Hook Jaw Omnibus (2017) by Pat Mills.
Way back in 1976 there occurred an event that probably determined who I am today. On a rainy Saturday morning I accompanied my dad to the newsagents to pick out my comic books, normal standard fare like Spider-Man and Thor. On this particular day however, my eyes were drawn to a brand new comic called Action. Well it certainly lived up to its name because flicking through the pages my eyes were assaulted by non-stop violence and carnage the likes of which I had never seen before in a children’s comic. I quickly slipped Action between my regular comics and gave them to my dad. I don’t think he even noticed the extra comic.
Upon getting home I was introduced to a new type of comic, a comic without rules. Normally when you read a comic book, you were in safe hands. Stan Lee knew what he was doing and how to present wholesome characters in a battle where good triumphs over evil. I quickly discovered that when you read Action, you weren’t in safe hands, Pat Mills was a fucking lunatic who specialised in gore drenched tales of ultra-violence.
I loved every page.
The whole shtick of Action was to do what the comic world called dead cribs. You took a movie that was really popular and basically, ripped it off. Rollerball became Death Game 1999, a Battle Royale competition where guys on motorbikes with studs everywhere drove around in a circle killing each other, while Dirty Harry became Dredger. I’m not sure what film Kids Rule Ok was based on, maybe A Clockwork Orange, but it involved juvenile delinquents armed with knives, chains and baseball bats beating up teachers and policemen and basically any authority figure they came across.
But the most talked about film of the time was Jaws, so naturally Action gave us Hook Jaw, a tale of a gigantic great white that chomped anyone it came across. I fell in love with Hook Jaw, as did every other kid and Hook Jaw quickly gained notoriety, becoming Action’s flagship character.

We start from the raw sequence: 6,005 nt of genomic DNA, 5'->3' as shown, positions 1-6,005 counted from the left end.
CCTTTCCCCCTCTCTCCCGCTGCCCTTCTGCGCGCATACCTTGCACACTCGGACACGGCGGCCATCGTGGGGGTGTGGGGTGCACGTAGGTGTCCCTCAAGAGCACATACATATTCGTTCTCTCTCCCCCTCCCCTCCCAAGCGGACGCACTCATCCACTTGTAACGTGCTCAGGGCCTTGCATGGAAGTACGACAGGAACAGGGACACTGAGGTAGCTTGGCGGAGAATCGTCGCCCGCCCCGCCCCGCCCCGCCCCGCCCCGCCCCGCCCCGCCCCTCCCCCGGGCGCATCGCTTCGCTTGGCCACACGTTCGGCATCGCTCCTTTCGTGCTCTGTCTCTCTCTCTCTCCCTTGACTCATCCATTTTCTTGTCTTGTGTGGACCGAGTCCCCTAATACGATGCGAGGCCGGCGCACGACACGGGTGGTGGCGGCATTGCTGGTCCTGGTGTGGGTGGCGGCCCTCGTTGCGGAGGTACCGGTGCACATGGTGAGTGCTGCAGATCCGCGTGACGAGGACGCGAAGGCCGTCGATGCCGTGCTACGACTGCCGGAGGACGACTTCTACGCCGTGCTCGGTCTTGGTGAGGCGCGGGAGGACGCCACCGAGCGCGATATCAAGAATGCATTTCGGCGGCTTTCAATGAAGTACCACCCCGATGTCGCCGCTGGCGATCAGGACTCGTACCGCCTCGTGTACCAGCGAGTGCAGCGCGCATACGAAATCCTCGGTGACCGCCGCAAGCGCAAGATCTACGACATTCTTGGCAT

The premise was simple, greedy people looking to exploit the seas, such as illegal oil rig owner Red McNally, were swiftly chomped in half by the vengeful Hook Jaw. Every story was basically an excuse to have helpless swimmers ripped in half by the completely awesome great white.
If all this violence and carnage sounds too good to be true, it was. It didn’t take long for the authorities to kick up a stink, leading major news chains to refuse to sell the comic and in October, a mere eight months after its glorious debut, Action was banned outright.
The comic did return but in a much watered down version and the sales figures reflected this. Hook Jaw without insane amounts of blood and guts? No thank you. Action limped on for another ten months before finally folding in November 1977.
As for Hook Jaw? Well the title was resurrected in 2017 and had me all frothing at the mouth like I was seven years old again. My excitement soon turned to dismay as the chomping antics of the great white seemed to take a back seat to some overt, preachy feminist agendas concerning a war between Somalian Pirates (the good guys) and the CIA (the bad guys). Plus they made Hook Jaw female and the hook isn’t even embedded in its jaw. Combine that with the fact that most of the violence takes place off panel and basically the comic creators can fuck right off. Reading Hook Jaw 2017 is like watching the 1998 remake of Psycho. Yeah, it’s that bad.
But it’s this collection of the original stories, released by Titan in 2017, that will forever hold a special place in my heart. Hook Jaw was my first taste of over the top violence and horror and sent me down the path I still travel today. Without Hook Jaw there’d be no Tokyo Gore Police, MegaPiranha, FrankenFish or any of the crap I love.
Steve Barnard lurks in the Stygian swamps of South America. He divides his time between scouring ancient jungles for the lost City of the Monkey Children and watching horror movies. Literally any horror movie he can get his hands on. Especially Japanese ones.